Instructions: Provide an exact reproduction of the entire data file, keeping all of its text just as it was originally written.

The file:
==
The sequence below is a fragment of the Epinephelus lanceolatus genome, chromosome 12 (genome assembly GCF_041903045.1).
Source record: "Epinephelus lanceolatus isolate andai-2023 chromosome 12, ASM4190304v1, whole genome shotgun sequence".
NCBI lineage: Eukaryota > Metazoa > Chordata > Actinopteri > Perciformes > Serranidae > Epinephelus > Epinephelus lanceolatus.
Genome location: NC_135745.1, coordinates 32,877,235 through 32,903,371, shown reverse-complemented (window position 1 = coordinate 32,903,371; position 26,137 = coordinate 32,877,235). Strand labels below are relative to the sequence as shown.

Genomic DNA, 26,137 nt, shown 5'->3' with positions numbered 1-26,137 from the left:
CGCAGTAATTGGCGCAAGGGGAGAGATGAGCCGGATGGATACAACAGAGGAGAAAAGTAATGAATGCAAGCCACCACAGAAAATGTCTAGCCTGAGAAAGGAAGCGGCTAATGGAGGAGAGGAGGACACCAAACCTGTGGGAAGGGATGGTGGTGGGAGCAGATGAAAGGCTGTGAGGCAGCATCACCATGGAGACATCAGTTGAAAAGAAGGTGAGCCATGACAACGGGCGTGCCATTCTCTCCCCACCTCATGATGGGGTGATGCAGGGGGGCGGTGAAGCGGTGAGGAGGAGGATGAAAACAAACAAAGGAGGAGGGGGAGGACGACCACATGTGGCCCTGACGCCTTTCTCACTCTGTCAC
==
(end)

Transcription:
The sequence below is a fragment of the Epinephelus lanceolatus genome, chromosome 12 (genome assembly GCF_041903045.1).
Source record: "Epinephelus lanceolatus isolate andai-2023 chromosome 12, ASM4190304v1, whole genome shotgun sequence".
NCBI lineage: Eukaryota > Metazoa > Chordata > Actinopteri > Perciformes > Serranidae > Epinephelus > Epinephelus lanceolatus.
Genome location: NC_135745.1, coordinates 32,877,235 through 32,903,371, shown reverse-complemented (window position 1 = coordinate 32,903,371; position 26,137 = coordinate 32,877,235). Strand labels below are relative to the sequence as shown.

Genomic DNA, 26,137 nt, shown 5'->3' with positions numbered 1-26,137 from the left:
CGCAGTAATTGGCGCAAGGGGAGAGATGAGCCGGATGGATACAACAGAGGAGAAAAGTAATGAATGCAAGCCACCACAGAAAATGTCTAGCCTGAGAAAGGAAGCGGCTAATGGAGGAGAGGAGGACACCAAACCTGTGGGAAGGGATGGTGGTGGGAGCAGATGAAAGGCTGTGAGGCAGCATCACCATGGAGACATCAGTTGAAAAGAAGGTGAGCCATGACAACGGGCGTGCCATTCTCTCCCCACCTCATGATGGGGTGATGCAGGGGGGCGGTGAAGCGGTGAGGAGGAGGATGAAAACAAACAAAGGAGGAGGGGGAGGACGACCACATGTGGCCCTGACGCCTTTCTCACTCTGTCAC